7 Of Our favourite WordPress Plugins
There are (at the time of writing this) 58,864 plugins available for WordPress.
In many cases we prefer to custom develop plugins and functionality for WordPress, but there are a few plugins which are so well built, and do what they do so well, that it would be pointless to create our own.
It would be like reinventing the wheel.
The sheer number of available plugins can seem overwhelming, and depending on what features you require and what your website is designed to achieve, will dictate which you might need.
Then you have to ensure you are using supported and trusted plugins that receive regular updates to maintain their security and functionality.
But regardless of your website’s purpose, there are some plugins that perform key roles that nearly every WordPress website should be making use of.
Those roles are:
There are multiple plugins to choose from for each of these roles, but in this post, I’m going to talk about the ones we use on the majority of websites we develop. I’ll discuss what they do in more detail, and why we favour them in most cases.
If you’ve ever had a WordPress site, then you’ve probably heard of Yoast.
Yoast is an SEO plugin for WordPress, and is the most popular one out there.
This is for good reason. It is easy to use, integrates with WordPress, and many additional plugins very well, and makes light work of many on-page optimisation tasks.
Some of the key features include:
Yoast is free, but they do offer a premium ad free version, with a few additional features:
As you can see, you get a lot of great features, even with the free version. The plugin makes it easy for even those without a great deal of SEO experience to optimise their WordPress website.
Image optimisation and compression is a must. Now even more than ever, with page load speeds becoming even more of an important ranking factor, on top of slow page speeds being a major usability issue.
A 2018 Google study found that 53% of mobile users will abandon a site if it takes more than 3 seconds to load. Slow loading times can also hurt your organic search performance.
One of the biggest page load speed killers is big and uncompressed images.
Shortpixel can automatically compress your uploaded images up to 90%. The image size is smaller without any obvious loss in quality, which means they load far quicker.
It supports numerous image file formats, including jpg, Png, gif, pdf and WebP.
It is free for up to 100 images a month, or you can pay for a premium version if you need more images compressed and priority support.
It offers 3 compression options to suit your needs and preference, which denote the level of compression – Lossy, Glossy and Lossless.
There are other image compression plugins available, but we tend to use Shortpixel, as it is the most cost effective, without compromising quality.
We all know how important backups are. Hackings, user error, or your server dying can mean disaster for your website. In turn, this can lead to lost revenue or leads, which can be crippling for a digital critical business.
Updraft is a plugin that manages your website backups, allowing you to automate and schedule them at a frequency that suits you. It also allows you to restore those files if the need arises, with ease.
It is a highly regarded plugin with over 3 million users, including many large brands.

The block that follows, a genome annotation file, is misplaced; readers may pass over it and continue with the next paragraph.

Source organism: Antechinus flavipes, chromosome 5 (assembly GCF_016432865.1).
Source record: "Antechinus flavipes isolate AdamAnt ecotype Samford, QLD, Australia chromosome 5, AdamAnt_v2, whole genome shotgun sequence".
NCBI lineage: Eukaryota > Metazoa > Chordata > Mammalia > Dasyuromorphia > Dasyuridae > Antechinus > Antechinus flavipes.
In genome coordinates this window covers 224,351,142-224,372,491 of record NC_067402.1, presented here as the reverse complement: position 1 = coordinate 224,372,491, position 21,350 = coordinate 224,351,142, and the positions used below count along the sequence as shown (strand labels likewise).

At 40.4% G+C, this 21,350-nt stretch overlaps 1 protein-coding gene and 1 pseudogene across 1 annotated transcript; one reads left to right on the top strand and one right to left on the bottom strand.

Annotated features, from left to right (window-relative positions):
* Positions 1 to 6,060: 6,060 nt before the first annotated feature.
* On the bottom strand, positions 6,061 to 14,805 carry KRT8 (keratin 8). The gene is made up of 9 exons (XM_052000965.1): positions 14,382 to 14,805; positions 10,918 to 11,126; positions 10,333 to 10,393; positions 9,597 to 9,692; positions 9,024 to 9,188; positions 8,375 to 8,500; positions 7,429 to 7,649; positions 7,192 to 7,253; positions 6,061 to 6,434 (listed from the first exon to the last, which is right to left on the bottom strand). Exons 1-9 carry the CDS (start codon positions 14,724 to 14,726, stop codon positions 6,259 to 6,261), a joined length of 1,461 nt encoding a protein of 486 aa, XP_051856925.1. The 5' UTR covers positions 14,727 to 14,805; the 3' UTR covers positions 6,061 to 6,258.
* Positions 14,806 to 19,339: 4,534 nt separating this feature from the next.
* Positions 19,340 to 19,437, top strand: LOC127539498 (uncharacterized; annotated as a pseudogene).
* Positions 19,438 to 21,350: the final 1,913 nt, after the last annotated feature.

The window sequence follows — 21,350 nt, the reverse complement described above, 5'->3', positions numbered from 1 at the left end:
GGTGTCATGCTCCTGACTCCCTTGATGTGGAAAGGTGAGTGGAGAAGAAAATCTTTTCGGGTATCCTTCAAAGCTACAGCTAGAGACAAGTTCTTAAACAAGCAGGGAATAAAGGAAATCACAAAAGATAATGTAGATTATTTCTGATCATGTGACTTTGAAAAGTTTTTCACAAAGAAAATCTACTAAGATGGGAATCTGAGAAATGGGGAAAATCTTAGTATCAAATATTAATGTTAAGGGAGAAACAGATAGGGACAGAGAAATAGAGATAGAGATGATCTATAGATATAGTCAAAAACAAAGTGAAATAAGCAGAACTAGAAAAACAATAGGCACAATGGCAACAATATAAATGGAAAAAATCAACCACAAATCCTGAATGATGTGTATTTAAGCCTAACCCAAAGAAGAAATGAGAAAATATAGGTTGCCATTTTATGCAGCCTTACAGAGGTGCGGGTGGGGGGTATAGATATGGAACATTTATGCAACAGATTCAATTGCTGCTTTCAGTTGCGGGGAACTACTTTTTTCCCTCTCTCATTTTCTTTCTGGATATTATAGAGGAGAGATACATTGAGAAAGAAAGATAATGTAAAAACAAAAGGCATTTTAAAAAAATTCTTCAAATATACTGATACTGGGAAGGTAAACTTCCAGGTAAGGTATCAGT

The free version is really good, but they do have a premium version with extra features, including:
We love Updraft for its ease of use, and the automation of a vital task.
We’ve talked before about caching and how important it can be for performance.
WP Rocket is a caching plugin, which can greatly improve site speed and performance. It automatically applies a great deal of performance best practice.
Even better, no coding skills are required, so it’s great for those with no in-house development team. It’s easy to use and they have great support available.
We really rate WP Rocket for its ease of use, and the impressive level of performance optimisation that it can achieve right out of the box.
One thing that WordPress won’t do, is allow you to clone posts and pages. So if you want to, you’ll need a plugin. There are a few options, but we like Yoast’s offering.
It’s free and you can clone a page with one simple click.
It has a variety of potential uses which will save you lots of time:
It’s a simple thing, but it can make life a lot easier.
If you have multiple users making changes on your site, Stream can be invaluable. It can monitor and log all changes made on your site, including through WooCommerce, Yoast, Gravity Forms, Advanced Custom Fields, and so on.
It will tell you what changes have been made, when they were made, and who made them.
You can configure email alerts and Slack notifications, among others, to let you know when certain changes have been made, or something has gone awry.
We love Stream for the visibility it gives site managers.
A great little workhorse plugin, Redirection makes simple work of managing and implementing your redirects, and monitoring for 404’s.
Whether adding in single 301’s, or bulk uploading hundreds, Redirection is simple and easy to use, and gives you easy access to pause or delete redirects if you need to update them.
Redirection offers bulk import/export, Apache and Nginx support, Regex compatible, extensive logs and much more. It’s a definite must for your SEO team.
We really appreciate how simple this tool makes the task of redirect management for SEOs.
These are 7 of our favourite plugins, but of course there are many more we use, and those we custom build for our clients’ websites. If you need custom functionality or a custom integration for your WordPress website, get in touch. We love creating bespoke solutions to solve unique challenges.
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